“I am both white and a feminist. But I am not what you would call a White Feminist, capital letters, for I am also trans. White Feminism is a special club but membership doesn’t rest solely on race. White Feminism is about privilege. Ladies who lunch and feel hard done by because a man held the door open for them on their way in to the Four Seasons.”

In other words, despite the fact that Lees was born white and male, it is women who hold all the privilege and should not speak about an issue like the sex trade, which predominantly victimizes women and girls (indeed, “cis” women and girls, as Lees would call them). By identifying out of the category “cis,” Lees is able to claim Most Oppressed status, and demand those with the great luck of being born female shut up. Specifically, it is anyone who puts forth a feminist analysis of male violence that names the problem who must shut up, on account of the intentionally invented trope of the “rich white cis female.”

Any woman who takes a feminist position against prostitution or the notion of “gender identity,” you’ll notice, is characterized in this way, in order to position her as “privileged” and therefore a person who couldn’t possibly know a thing about oppression. Beyond that, a “cis” woman cannot express fear of male violence or even name male violence as such, if the male in question has identified his way out of cisism. Once a woman does this, she is discriminating against a vulnerable person — she is even characterized as the perpetrator of violence herself. If this is true, any male who perpetrates violence against women could claim to not be “cis,” thereby identifying into oppressed status, and no longer guilty of a misogynist crime.

Even simply speaking about our female bodies is harmful, oppressive, and violent, these days.

“I doubt that most of the marchers realized they were participating in gender essentialism and violence against transgender people,” Nian Hu wrote for The Harvard Crimson, in reference to the pussy hats and uterus signs so many brought along to the Women’s March in January.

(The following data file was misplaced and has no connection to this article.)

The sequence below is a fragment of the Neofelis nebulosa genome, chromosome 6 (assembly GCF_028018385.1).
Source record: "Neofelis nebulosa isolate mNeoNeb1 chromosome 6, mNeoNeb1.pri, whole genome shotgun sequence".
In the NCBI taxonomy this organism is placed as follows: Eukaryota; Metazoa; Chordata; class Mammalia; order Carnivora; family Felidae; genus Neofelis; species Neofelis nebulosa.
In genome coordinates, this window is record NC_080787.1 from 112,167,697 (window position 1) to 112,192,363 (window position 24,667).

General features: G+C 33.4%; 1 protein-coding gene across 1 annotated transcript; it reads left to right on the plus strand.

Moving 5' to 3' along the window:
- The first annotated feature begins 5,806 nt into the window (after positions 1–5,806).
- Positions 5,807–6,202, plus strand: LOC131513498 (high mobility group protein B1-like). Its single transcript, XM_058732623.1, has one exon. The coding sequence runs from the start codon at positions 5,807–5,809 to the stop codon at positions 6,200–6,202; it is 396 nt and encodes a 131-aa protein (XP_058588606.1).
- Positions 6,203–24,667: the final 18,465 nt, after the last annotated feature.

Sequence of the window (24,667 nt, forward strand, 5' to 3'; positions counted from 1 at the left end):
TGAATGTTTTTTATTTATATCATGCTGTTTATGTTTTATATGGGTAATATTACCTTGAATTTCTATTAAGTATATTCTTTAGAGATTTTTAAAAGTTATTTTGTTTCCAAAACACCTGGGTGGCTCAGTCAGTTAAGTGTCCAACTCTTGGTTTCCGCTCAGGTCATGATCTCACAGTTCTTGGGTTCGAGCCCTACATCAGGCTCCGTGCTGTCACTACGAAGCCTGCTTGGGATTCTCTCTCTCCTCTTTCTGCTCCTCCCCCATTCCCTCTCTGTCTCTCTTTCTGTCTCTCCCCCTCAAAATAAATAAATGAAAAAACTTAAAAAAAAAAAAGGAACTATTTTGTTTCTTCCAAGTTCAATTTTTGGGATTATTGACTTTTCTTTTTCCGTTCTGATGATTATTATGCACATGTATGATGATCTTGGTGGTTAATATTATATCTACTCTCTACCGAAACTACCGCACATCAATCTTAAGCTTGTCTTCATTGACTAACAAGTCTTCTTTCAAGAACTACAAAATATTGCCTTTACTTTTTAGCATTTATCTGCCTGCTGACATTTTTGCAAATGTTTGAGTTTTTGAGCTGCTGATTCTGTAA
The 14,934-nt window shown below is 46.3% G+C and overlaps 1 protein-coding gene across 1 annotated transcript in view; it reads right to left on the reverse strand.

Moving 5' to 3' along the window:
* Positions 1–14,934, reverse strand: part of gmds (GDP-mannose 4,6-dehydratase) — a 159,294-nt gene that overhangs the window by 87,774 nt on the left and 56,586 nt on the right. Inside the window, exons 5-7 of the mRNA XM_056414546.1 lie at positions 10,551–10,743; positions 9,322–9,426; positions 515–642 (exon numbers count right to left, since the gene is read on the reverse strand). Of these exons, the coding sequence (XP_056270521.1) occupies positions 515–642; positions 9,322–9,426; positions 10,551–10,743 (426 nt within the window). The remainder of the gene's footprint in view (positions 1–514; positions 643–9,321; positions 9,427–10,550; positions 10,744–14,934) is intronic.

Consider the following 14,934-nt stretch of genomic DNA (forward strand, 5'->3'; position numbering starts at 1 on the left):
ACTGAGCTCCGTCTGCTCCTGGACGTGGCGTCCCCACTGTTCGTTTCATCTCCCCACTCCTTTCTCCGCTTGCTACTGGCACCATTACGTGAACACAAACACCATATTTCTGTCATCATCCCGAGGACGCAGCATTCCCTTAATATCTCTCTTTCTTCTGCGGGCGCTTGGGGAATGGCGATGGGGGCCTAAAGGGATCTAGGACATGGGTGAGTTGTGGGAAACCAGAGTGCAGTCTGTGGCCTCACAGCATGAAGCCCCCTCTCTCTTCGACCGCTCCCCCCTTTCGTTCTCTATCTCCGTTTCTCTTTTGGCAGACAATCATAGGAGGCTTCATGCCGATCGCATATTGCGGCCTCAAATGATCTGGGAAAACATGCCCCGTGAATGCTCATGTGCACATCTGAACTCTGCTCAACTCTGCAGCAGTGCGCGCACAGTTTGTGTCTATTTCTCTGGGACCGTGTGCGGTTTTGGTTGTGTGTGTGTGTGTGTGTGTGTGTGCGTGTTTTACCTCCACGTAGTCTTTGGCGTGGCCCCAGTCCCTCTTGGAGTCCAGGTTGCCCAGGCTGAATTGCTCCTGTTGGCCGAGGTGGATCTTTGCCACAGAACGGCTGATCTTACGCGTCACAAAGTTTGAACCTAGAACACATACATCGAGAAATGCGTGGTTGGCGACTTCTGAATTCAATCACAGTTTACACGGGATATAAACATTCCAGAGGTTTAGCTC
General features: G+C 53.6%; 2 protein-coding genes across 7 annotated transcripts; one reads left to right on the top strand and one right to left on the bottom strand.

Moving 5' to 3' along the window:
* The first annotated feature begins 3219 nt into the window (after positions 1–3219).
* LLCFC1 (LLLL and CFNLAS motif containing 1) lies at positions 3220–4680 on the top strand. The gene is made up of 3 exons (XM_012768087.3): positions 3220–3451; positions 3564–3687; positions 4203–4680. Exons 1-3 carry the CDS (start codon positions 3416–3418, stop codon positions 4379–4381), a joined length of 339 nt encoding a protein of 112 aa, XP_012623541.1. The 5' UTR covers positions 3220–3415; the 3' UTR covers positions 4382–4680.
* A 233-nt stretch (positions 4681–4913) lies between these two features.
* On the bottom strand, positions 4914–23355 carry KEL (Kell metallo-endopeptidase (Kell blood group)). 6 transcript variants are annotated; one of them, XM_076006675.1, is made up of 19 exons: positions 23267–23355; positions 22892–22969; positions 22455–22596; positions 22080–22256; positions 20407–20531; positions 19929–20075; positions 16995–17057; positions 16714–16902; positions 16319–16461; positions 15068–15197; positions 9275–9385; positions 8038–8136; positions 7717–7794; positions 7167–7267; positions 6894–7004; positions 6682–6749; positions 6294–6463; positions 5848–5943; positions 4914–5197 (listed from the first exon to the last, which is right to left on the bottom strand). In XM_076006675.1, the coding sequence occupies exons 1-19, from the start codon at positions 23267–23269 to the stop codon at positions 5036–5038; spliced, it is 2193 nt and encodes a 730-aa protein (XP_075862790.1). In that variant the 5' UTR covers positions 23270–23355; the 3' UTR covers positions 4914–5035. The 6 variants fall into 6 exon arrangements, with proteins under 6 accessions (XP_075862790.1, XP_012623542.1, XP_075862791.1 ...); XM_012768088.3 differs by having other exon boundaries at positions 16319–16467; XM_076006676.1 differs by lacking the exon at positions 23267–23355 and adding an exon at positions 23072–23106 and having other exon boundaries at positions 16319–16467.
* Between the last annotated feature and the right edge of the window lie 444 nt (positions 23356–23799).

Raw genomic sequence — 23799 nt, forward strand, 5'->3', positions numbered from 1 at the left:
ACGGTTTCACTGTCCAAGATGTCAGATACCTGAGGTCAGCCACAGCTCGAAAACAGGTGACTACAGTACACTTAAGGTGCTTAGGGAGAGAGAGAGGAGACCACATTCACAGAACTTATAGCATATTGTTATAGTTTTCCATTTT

I mean, really. Let’s think about this…

Women wore pussy hats in protest of Donald Trump’s infamous “grab them by the pussy” line. That is to say, women were protesting sexual assault perpetrated against women, not because they identified with femininity, but because they had vaginas, which, in a rape culture, are seen as up for grabs. They carried signs with uteruses on them because the Trump administration doesn’t believe women should have control over their own reproductive capacity. And this somehow constitutes “privilege” and “violence”??

The ongoing use of the “privileged woman” trope, as it is used by third wavers and leftists, does not exist to address systems of oppression — it exists to erase them, and to silence those who dare center women in their activism.

If we refuse to understand that male violence is something that targets all women — that we are all vulnerable to simply on account of being female — we accept and normalize it.

Mary Mason, CEO of Solace Women’s Aid, told The Independent that “One of the things that a lot of victims of domestic abuse say is that they’ve not been believed because either they’re well educated, or they’re well-dressed, or they’re middle class or they speak English.” Mason said that 33-year-old Fakhara Karim “felt humiliated and now feared for her life,” yet Judge Mansell felt confident in determining that because of what would be described as “privilege” by the liberal feminist brigade, she could not possibly be a victim.

Karim was not choked in public, hit in the back with a cricket bat, called a “slag” for socializing with her friends, and threatened with murder by a person, as a person — she was attacked as a woman, by a man. That is how domestic violence works, time and time again. It is not gender neutral, nor does it care about a woman’s education, intelligence, or internal “identity.”

It is here we can see how dangerous identity politics can be — in applying these particular identities to women in order to construct them as invulnerable, we fail to protect them and offer them justice. We fail to address the socialization, institutions, industries, and systems that allow and encourage male violence against women. We fail to understand that patriarchy doesn’t care about a woman’s feelings or about whether or not she identifies with the gender imposed on her — it cares only that she was born with a vagina.

Meghan Murphy

Founder & Editor

Meghan Murphy is a freelance writer and journalist from Vancouver, BC. She has been podcasting and writing about feminism since 2010 and has published work in numerous national and international publications, including The Spectator, UnHerd, Quillette, the CBC, New Statesman, Vice, Al Jazeera, The Globe and Mail, and more. Meghan completed a Masters degree in the department of Gender, Sexuality and Women’s Studies at Simon Fraser University in 2012 and is now exiled in Mexico with her very photogenic dog.